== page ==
“Let me tell you why you’re here. You’re here because you know something. What you know you can’t explain, but you feel it. You’ve felt it your entire life, that there’s something wrong with the world. You don’t know what it is, but it’s there, like a splinter in your mind, driving you mad.”
– Morpheus, The Matrix
In as much as I believe that the topic of faith should not be shielded from the crucible of human reason, I’ve intently avoided talking or arguing about faith or the lack of it, except with a few trusted friends. From experience, I know it only ignites a series of heated arguments that almost always leads to exchange of below-the-belt comments and holier-than-thou/superiority-inferiority attitudes. I suspect that if the participants of such debates will not agree to certain basic rules before it started, the discussion will go nowhere. I mean, how could a person who believes a holy book contains the truth (and nothing but the truth) use the bible to argue his case if the other person he’s debating with, who believes in logic and evidence, do not believe that it is credible source of evidence?
And so, imagine my surprise when, one day, a colleague whom I know to be a member of Iglesia ni Cristo asked me one day if I know Richard Dawkins.
I said I’ve read Richard Dawkins’ work, The God Delusion. At the same time, in my head, my thoughts were circling around the possible direction where the conversation was headed to. I know how some INC members could cling hard on their faith and would not suffer anyone questioning their beliefs. I’ve quietly debated within myself, if I’m going to strike fast and hard, or just let go.
I guess he wasn’t quite aware of that brief, inner turmoil going in within me because he kept on asking about Dawkins’ works, “The God Delusion”, and other atheist writers. I told him briefly about “The End of Faith: Religion, Terror, and the Future of Reason” and “Letter To A Christian Nation” by Sam Harris, “God is Not Great: How Religion Poisons Everything” by Christopher Hitchens, and “Atlas Shrugged” by Ayn Rand in any decent bookstore. Or I could lend it to him.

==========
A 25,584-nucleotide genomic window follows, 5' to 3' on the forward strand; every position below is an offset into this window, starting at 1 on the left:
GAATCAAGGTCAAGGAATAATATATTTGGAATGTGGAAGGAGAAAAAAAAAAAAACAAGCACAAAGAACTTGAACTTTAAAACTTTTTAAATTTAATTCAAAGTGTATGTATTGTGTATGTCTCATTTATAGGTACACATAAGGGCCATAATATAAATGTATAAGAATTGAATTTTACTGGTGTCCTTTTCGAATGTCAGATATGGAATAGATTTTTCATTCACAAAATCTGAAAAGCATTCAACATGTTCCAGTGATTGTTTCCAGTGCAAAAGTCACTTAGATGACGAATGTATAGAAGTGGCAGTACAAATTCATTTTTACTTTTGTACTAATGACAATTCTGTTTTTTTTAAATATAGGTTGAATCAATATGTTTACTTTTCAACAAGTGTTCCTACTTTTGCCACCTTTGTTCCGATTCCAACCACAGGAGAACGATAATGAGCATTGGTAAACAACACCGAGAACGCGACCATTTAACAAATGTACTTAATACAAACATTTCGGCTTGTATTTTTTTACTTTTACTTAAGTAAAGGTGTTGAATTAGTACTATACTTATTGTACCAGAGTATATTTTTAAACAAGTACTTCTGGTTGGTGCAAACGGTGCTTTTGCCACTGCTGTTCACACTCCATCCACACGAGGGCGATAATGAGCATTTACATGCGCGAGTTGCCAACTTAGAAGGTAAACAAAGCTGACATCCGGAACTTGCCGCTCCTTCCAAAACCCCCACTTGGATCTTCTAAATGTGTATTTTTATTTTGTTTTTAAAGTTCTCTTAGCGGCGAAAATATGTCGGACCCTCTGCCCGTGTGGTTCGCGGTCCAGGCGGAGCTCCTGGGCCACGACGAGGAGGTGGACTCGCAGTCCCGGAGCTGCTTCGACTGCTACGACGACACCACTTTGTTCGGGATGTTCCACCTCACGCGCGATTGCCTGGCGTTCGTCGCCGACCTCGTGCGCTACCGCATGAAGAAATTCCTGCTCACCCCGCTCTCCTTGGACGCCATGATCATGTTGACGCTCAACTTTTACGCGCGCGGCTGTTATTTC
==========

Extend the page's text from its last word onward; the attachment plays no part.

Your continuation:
He ranted on how he have these “dangerous” ideas that he had been cradling for a very long time. He was brought up believing the principles of INC, because his parents are members of INC. But for a long while he had some questions on what he supposedly strongly believes in and the questions continue to grow and multiply as time passes.
Then he went on to ask what my religion is.
I’ve to admit it took me a moment to answer. “I’m a baptized Catholic,” I replied, after what seemed to be a long intake of breath.
“Ah, I see,” he said. “But what are your inclinations now?”
I think that was the moment when I’ve to decide to call myself something.
“I’m a Doubter,” I told him.
“I think I am, too”, he said. “A Doubter with many, many, many questions.”
“Well, then, don’t be afraid of those questions.” I promised him that next time we see each other, I’ll lend him my books. In a sense, he reminded me of myself before. Those questions, I thought, plagued me. But in time, and after much contemplation with open eyes and mind, I saw that it wasn’t a plague. Rather, it’s as basic as the fuel we feed our brains, if I accepted that what could be mundane can also be awesome and inspiring. I think that stage of doubt and thirst for knowledge was described beautifully by Morpheus, in the film, The Matrix.
He hasn’t returned the book up to now. But I hope he finds what he’s looking for in the book. Or even if not, at least, it can help him to free his mind.